Lifetime Page 1
It’s hard to believe that the final four designers were able to pull it together in time for Fashion Week, given that the judges didn’t seem especially happy with anyone’s collection. But pull it together they did, at least after freaking out for a few days and no shortage of retooling.
This week was the couture challenge, which is always difficult for a layman to evaluate — in other words: I never have any idea what’s going on. There was a marketing tie-in, naturally, with a new line of L’Oreal Cosmetics, and each designer was given a “character” to design for. Thus we ended up with the contestants trying to figure out what an “artsy muse,” a “seductive temptress,” and an “enchantress” would wear.
It’s always nerve-wracking the week the designers get a challenge that makes them totally flounder, and it happens at least once a season thanks to the diabolical minds at Lifetime. This week was that challenge for the Season 10 designers, and it’s not hard to see why — they were put in charge of designing a new costume for the Radio City Music Hall Rockettes.
This is always the episode in every season of Project Runway that makes me love all of the contestants, which means I’m all the more devastated when one of them has to leave. This week, former contestant Mondo Guerra showed up to present the designers with this week’s task: the textile challenge. It was particularly poignant to have him back, as on his original season, this challenge was when he chose to reveal to the group that he was HIV-positive.
Oh, boy. This week the designers had to raise money in teams of three by selling T-shirts and various other tchotchkes they made in the workroom to buy their fabric at Mood. This went over about as well as you can imagine.
Every year, the Project Runway designers have a challenge where they have to make a garment for a normal-sized person. And every time, at least some of the designers moan and whine and cry about how difficult it is going to be to dress a real live human being because “they have to use more fabric” or “the patterns are going to be more difficult to cut” or that they just unabashedly hate fat people. This would be odious on its own, except I feel that the eliminations ought to be based on how well the designers treat their clients. Period. In fact, let the clients decide who to send home!
This week, the designers were forced to work in two teams to create two collections. The winning collection will be featured in the newest iteration of Marie Claire, a publication specifically tailored toward working women As usual, the designers can barely stop snipping at each other long enough to pull it off.
Last week, when the designers had to make a garment for former contestants, Raul Osorio was let go and Christopher Palu and Andrea Katz had a rather nasty fight about whose fault it was that they were in the bottom three, leading Andrea to dejectedly say she would almost be relieved to be eliminated. Naturally, the contestants all reacted as though she’d said she wished she were dead.
In ten seasons, some things never change: this week it’s the “use weird materials to make a garment that doesn’t look like it’s constructed entirely out of toilet paper/broccoli/the dreams of former contestants” challenge. This season, the contestants are let loose in Dylan’s Candy Bar in Manhattan, where they have $500 to buy all the candy and branded merch they can get their hands on. The results are… kind of awesome!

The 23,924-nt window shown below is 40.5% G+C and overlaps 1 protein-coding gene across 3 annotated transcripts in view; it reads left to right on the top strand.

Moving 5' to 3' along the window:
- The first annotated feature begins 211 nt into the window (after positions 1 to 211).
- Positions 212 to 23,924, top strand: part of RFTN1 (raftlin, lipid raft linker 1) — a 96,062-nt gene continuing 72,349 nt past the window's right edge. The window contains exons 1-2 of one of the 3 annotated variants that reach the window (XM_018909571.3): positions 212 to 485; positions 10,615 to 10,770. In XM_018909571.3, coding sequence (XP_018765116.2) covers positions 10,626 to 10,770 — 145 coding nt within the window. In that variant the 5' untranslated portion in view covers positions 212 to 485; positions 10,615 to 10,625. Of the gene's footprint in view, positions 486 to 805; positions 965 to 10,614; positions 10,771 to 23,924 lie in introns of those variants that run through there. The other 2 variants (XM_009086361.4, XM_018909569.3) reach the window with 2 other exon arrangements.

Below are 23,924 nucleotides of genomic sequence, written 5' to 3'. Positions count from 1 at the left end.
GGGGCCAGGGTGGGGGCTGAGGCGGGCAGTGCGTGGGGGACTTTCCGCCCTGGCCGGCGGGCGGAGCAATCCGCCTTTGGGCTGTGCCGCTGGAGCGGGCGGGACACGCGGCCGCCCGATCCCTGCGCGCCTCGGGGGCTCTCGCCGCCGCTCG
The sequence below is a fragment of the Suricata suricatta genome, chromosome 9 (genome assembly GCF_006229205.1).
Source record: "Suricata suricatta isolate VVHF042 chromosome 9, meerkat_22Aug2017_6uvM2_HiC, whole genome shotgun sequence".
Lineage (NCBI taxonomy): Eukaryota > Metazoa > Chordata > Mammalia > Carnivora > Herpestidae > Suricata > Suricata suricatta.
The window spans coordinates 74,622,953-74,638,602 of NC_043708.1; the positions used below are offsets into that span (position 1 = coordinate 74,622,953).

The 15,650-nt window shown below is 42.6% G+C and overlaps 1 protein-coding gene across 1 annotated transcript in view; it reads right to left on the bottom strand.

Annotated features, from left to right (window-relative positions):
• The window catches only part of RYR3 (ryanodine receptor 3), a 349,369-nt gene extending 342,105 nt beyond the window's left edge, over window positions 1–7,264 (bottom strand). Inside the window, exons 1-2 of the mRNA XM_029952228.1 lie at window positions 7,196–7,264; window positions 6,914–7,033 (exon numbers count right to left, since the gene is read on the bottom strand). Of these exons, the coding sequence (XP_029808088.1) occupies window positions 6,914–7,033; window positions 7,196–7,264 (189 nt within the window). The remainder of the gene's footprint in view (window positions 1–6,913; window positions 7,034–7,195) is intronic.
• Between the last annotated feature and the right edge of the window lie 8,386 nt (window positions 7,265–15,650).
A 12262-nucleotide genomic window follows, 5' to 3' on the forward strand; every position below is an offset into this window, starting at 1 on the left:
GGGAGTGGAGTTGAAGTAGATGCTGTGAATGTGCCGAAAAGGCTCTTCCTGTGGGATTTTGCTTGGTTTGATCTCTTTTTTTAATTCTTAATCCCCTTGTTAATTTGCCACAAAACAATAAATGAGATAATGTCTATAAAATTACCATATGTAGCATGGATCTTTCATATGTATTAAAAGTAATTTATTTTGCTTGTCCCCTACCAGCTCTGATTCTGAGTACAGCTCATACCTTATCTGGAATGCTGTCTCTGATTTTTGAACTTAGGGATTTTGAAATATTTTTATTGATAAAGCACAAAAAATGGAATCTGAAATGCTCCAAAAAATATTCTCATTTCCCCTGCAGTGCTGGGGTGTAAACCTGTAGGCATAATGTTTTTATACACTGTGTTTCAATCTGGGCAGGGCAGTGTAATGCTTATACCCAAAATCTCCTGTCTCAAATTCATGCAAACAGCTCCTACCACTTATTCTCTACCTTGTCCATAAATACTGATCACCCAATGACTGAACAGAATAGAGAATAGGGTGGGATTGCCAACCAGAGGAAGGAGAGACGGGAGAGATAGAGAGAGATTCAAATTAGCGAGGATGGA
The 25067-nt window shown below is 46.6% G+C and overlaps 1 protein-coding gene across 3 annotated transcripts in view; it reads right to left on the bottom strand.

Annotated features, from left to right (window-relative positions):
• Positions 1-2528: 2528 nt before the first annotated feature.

Season 10 of Project Runway has begun! The show must be as excited about it as we are, because they waste no time and throw all 16 contestants into hot water immediately. In addition to having to bring one look with them that is representative of their aesthetic, they are also given one day to make a second look.
In news that we’re solidly conflicted about, Lifetime will premiere Starving Secrets, a reality show about eating disorders hosted by Growing Pains sitcom star and recovered anorexic Tracey Gold, on December 2.
Now that Project Accessory is officially running promos, we can officially say that we are excited for the Project Runway spinoff.
Aaah, it’s back!!! Last night on the premiere of “Project Runway’s” ninth season, 20 designers were invited to New York to pitch themselves to our beloved panel. Only 16 would survive the first round of cuts. The designers met one another for the first time at the Astor Center in SoHo (mere blocks from the Styleite offices) and did their best to set up their collections and wage psychological warfare simultaneously.
For those of you who can’t get enough of “Project Runway,” we’ve just heard word that an accessories spin-off is officially in the works.
After 13 years of gliding down the runway in nothing but a dramatic pair of wings and some overstyled underwear, Heidi Klum has decided to stop being a Victoria’s Secret Angel.
While we will never have the opportunity to see Tim Gunn in the Project Runway judges seat — “I’m a believer in the separation of church and state,” he says — we know his opinions are spot on. So in order to quell our interest, Lifetime sat down with Tim for a series of one-on-one interviews in which he shares his thoughts on the judges’ decisions as a part of Project Runway’s new 90-minute format.
Wunderbar, As they say in Germany! As information on the upcoming Project Runway continues to trickle in, we can’t help but anticipate the July 29th premiere of the eighth season. (Has the show really been around that long?!) People magazine has just confirmed that episodes of the new season will each see a 30-minute extension from their usual one-hour time slot — leaving plenty of space for showroom drama.
Lifetime has decided to feed our insatiable appetite for more Project Runway and Heidi Klum-related television awesomeness with two new spin-off series.